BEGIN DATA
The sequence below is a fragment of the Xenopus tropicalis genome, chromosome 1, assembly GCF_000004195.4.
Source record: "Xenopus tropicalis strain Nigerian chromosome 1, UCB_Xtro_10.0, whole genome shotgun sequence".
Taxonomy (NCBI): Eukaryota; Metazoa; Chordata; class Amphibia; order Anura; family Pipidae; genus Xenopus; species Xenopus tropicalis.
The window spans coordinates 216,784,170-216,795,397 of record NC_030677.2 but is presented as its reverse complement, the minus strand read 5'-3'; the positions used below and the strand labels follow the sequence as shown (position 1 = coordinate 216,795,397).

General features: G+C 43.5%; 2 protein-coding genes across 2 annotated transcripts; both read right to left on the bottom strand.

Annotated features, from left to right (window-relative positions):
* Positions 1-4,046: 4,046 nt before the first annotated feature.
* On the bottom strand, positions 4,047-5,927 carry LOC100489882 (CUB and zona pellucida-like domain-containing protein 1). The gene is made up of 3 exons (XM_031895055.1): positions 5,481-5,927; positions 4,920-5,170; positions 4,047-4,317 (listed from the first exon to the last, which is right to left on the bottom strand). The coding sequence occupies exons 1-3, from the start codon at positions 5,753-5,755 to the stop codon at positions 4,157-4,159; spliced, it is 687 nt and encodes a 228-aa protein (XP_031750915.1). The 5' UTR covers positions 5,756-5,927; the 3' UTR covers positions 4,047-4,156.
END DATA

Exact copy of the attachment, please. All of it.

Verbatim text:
The sequence below is a fragment of the Xenopus tropicalis genome, chromosome 1, assembly GCF_000004195.4.
Source record: "Xenopus tropicalis strain Nigerian chromosome 1, UCB_Xtro_10.0, whole genome shotgun sequence".
Taxonomy (NCBI): Eukaryota; Metazoa; Chordata; class Amphibia; order Anura; family Pipidae; genus Xenopus; species Xenopus tropicalis.
The window spans coordinates 216,784,170-216,795,397 of record NC_030677.2 but is presented as its reverse complement, the minus strand read 5'-3'; the positions used below and the strand labels follow the sequence as shown (position 1 = coordinate 216,795,397).

General features: G+C 43.5%; 2 protein-coding genes across 2 annotated transcripts; both read right to left on the bottom strand.

Annotated features, from left to right (window-relative positions):
* Positions 1-4,046: 4,046 nt before the first annotated feature.
* On the bottom strand, positions 4,047-5,927 carry LOC100489882 (CUB and zona pellucida-like domain-containing protein 1). The gene is made up of 3 exons (XM_031895055.1): positions 5,481-5,927; positions 4,920-5,170; positions 4,047-4,317 (listed from the first exon to the last, which is right to left on the bottom strand). The coding sequence occupies exons 1-3, from the start codon at positions 5,753-5,755 to the stop codon at positions 4,157-4,159; spliced, it is 687 nt and encodes a 228-aa protein (XP_031750915.1). The 5' UTR covers positions 5,756-5,927; the 3' UTR covers positions 4,047-4,156.